There’s a new law aimed at protecting children from secondhand smoke, and if you are caught, the fine is going to be up to $80. On October 1st, it will be illegal to smoke in cars that have kids in them.
#2 Thousands Of Chemicals
When a kid breathes in that secondhand smoke, they are breathing in thousands of chemicals, very similar to what the actual smoker breathes in. This is according to the Department of Health. Naturally this means they are now at risk for the following: cancer, bronchitis, pneumonia, and the worsening of asthma.
#3 All Private Vehicles
Any private vehicle which is enclosed either wholly or partly by a roof, is subject to this law. This means that even if you have your window open or a sunroof up, the law will still apply. Even if you are parked with the door open, the law still applies. Now the one exception is a convertible that has the roof completely down.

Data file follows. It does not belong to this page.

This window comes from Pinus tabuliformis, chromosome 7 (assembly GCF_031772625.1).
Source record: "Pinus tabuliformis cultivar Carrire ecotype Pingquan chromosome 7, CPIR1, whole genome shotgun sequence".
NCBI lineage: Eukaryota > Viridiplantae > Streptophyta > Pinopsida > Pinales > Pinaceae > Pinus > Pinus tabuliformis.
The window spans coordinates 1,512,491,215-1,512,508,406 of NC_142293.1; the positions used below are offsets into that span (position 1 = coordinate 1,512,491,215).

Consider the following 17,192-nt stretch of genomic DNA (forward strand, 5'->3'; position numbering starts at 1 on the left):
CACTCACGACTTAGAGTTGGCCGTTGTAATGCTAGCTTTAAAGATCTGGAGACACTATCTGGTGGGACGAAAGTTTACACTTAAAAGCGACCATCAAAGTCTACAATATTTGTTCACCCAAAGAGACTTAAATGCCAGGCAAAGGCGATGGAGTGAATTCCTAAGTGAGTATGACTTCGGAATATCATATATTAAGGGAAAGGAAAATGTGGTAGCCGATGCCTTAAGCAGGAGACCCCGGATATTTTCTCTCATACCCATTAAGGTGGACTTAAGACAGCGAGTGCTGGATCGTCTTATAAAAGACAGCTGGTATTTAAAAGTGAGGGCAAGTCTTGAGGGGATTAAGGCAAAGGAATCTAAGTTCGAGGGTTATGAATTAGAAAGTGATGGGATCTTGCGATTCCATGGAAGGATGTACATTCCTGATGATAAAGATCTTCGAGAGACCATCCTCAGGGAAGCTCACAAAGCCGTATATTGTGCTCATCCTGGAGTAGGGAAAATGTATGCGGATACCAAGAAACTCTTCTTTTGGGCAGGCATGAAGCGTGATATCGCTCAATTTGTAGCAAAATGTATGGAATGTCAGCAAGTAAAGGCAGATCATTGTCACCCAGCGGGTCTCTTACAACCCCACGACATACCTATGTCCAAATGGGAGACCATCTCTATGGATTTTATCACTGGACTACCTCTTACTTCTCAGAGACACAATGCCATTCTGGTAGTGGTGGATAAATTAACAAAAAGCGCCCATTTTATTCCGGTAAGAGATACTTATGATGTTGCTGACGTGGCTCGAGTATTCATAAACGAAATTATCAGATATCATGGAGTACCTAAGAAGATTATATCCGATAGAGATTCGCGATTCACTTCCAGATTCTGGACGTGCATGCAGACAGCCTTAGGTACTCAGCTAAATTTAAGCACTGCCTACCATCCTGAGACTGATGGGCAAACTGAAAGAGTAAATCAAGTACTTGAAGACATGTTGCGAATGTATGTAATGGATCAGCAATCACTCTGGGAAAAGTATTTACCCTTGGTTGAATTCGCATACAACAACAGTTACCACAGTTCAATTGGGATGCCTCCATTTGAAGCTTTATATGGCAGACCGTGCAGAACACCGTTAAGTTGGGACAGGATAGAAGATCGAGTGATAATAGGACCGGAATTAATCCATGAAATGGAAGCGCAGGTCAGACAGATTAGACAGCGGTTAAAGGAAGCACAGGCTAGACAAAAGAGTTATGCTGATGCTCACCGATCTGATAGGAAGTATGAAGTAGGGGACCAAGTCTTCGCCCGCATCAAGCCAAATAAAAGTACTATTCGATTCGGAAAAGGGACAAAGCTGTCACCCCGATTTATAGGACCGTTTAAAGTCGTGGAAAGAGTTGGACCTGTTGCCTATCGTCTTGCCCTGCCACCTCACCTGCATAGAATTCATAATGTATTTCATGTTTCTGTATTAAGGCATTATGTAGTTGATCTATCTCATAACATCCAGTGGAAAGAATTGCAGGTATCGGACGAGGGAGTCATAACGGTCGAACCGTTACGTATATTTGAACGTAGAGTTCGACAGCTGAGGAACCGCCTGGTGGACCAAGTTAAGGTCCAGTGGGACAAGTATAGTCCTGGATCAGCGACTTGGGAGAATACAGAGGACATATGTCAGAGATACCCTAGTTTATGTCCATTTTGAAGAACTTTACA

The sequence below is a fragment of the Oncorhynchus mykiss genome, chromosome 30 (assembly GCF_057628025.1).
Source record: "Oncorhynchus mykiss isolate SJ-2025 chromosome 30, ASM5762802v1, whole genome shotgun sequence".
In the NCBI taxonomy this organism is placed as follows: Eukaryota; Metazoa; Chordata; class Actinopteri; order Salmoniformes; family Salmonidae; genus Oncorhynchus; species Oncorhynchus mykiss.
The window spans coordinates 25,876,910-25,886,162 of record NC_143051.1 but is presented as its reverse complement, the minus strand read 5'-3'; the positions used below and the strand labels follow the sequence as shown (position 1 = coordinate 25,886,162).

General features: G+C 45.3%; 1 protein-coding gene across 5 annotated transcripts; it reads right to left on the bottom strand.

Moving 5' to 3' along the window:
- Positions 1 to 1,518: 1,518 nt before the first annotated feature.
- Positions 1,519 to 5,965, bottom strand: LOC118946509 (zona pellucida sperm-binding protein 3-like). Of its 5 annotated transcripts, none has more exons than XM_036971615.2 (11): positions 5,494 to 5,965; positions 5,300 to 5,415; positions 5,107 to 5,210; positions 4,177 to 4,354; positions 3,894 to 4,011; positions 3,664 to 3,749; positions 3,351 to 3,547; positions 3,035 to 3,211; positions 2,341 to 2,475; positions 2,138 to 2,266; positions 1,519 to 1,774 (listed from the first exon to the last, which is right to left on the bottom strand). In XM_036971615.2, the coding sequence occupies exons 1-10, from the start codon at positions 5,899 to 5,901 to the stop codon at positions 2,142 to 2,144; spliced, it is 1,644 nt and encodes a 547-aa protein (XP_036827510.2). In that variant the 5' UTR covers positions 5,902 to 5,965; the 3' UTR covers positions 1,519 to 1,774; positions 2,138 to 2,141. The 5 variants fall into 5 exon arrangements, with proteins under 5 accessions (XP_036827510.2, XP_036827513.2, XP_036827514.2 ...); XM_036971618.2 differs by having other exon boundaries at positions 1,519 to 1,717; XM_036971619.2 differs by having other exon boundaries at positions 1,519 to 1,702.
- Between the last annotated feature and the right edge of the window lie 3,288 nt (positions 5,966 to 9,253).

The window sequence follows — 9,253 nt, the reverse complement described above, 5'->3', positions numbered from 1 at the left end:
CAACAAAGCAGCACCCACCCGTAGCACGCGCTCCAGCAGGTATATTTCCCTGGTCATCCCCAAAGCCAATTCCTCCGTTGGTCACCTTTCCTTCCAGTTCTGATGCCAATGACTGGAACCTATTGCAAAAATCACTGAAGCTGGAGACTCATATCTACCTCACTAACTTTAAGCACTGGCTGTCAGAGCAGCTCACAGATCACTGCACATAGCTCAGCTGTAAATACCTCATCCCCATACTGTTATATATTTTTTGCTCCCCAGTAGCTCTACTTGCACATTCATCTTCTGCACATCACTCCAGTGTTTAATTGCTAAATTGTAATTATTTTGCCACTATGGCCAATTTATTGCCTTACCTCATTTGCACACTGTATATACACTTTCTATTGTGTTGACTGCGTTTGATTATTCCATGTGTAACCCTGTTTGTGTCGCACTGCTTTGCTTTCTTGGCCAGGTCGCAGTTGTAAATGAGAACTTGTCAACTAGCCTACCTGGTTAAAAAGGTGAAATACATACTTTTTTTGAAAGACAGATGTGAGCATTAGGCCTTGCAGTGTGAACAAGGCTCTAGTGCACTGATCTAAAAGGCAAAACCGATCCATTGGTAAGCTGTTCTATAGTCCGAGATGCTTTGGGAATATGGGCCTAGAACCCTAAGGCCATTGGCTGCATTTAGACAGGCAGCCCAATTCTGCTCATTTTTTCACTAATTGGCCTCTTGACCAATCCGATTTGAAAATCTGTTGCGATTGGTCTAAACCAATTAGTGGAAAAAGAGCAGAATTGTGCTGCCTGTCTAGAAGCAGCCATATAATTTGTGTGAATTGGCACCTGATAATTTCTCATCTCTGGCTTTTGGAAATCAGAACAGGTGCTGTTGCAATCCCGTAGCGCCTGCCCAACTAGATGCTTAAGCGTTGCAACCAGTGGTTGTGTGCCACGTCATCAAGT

#4 Other Vehicles Have Their Own Rules
Vehicles that are not affected are boats, ships, and aircrafts, as they have their own rules. Also, work vehicles and public transportation are also not affected. They already have smoke-free laws attached to them and the new law is focusing on private vehicles.
Since kids breath more rapidly, they are especially prone to sucking in secondhand smoke. That and their airways are less developed as is their lungs and immune systems also.
So if you are a parent who smokes in the car while taking the kids to school, and even if you have the window down, you could be fined. So save your smokes for later, or else buy a convertible.